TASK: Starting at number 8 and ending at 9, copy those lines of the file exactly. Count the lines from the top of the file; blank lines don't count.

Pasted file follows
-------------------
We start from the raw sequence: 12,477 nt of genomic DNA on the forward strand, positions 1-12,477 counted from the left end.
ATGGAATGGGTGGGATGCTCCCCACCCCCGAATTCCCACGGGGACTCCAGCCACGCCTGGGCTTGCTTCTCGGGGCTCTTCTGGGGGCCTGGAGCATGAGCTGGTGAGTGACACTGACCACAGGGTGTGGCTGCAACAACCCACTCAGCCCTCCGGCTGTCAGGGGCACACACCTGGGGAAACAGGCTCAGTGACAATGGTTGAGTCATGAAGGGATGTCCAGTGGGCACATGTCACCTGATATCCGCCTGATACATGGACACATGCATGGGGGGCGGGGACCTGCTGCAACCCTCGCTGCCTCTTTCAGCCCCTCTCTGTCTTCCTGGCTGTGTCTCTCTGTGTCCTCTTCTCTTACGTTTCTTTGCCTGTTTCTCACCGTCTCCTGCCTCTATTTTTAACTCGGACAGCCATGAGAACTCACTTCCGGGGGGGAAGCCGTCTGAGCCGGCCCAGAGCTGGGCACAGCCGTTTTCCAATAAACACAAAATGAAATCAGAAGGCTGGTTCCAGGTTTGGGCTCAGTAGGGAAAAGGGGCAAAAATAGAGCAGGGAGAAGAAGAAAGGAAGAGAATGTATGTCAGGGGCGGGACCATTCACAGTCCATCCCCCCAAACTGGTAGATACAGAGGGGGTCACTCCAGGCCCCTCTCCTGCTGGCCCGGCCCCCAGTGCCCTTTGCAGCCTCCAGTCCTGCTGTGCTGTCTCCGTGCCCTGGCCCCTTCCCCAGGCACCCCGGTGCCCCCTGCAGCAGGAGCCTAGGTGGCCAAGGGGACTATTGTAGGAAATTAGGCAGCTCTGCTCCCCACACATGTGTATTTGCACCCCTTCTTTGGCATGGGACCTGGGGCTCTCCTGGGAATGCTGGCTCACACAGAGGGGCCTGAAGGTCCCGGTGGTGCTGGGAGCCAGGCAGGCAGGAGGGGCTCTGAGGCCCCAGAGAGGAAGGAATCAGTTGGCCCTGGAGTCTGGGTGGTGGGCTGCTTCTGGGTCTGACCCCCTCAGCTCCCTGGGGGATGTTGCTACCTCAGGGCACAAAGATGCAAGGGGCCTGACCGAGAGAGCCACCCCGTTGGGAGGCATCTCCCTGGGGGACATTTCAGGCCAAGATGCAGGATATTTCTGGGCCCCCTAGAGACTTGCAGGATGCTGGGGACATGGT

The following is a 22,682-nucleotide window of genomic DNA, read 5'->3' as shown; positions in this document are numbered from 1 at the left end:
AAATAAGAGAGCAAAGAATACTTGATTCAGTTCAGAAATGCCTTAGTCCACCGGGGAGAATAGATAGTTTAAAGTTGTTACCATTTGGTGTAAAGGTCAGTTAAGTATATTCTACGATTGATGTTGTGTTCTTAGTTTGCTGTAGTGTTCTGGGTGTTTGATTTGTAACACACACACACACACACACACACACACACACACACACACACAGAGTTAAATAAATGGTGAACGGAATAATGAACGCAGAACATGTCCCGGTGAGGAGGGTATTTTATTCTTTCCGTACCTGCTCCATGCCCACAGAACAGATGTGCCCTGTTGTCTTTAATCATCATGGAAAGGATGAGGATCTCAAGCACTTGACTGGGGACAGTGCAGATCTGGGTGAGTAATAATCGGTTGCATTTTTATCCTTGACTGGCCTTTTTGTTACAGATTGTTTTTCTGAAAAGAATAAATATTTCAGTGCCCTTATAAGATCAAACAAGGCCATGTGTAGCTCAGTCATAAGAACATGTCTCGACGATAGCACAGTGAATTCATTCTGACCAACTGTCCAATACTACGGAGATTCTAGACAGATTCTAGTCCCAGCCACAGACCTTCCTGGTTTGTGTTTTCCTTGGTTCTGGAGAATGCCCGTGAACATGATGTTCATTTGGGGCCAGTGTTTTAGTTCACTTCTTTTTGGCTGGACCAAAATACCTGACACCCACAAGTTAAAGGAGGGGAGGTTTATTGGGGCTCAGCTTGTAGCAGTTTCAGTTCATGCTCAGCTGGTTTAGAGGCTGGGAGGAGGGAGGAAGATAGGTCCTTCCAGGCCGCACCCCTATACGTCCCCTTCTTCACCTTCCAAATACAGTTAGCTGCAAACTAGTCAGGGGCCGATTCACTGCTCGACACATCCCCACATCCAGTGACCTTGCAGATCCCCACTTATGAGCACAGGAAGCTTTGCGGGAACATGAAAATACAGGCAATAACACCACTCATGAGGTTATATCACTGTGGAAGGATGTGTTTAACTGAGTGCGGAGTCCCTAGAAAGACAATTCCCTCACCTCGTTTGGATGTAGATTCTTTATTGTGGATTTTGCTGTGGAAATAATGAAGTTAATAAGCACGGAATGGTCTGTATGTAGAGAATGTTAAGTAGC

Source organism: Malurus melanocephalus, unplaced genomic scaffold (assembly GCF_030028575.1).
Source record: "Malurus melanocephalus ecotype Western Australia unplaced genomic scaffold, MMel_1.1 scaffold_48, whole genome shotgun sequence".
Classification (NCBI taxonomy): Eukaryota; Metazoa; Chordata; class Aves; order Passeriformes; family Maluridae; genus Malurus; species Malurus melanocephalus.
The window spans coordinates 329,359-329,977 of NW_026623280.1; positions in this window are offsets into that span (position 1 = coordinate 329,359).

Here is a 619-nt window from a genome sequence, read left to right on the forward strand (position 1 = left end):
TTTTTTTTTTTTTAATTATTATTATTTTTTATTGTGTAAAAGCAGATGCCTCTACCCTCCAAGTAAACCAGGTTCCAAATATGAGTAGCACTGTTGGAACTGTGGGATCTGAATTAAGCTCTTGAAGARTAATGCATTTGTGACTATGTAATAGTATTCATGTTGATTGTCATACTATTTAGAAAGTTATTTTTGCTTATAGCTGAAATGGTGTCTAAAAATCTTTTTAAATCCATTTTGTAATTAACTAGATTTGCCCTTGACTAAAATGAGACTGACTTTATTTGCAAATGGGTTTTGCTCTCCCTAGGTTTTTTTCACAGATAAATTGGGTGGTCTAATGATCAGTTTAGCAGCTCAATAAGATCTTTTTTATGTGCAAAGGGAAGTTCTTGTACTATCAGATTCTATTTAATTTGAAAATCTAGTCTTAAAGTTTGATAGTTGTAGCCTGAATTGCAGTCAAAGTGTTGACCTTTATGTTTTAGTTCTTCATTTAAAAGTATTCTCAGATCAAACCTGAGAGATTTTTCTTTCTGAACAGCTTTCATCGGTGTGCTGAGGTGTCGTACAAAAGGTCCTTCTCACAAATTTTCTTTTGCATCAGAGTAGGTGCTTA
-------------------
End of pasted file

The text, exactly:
The window spans coordinates 329,359-329,977 of NW_026623280.1; positions in this window are offsets into that span (position 1 = coordinate 329,359).

Here is a 619-nt window from a genome sequence, read left to right on the forward strand (position 1 = left end):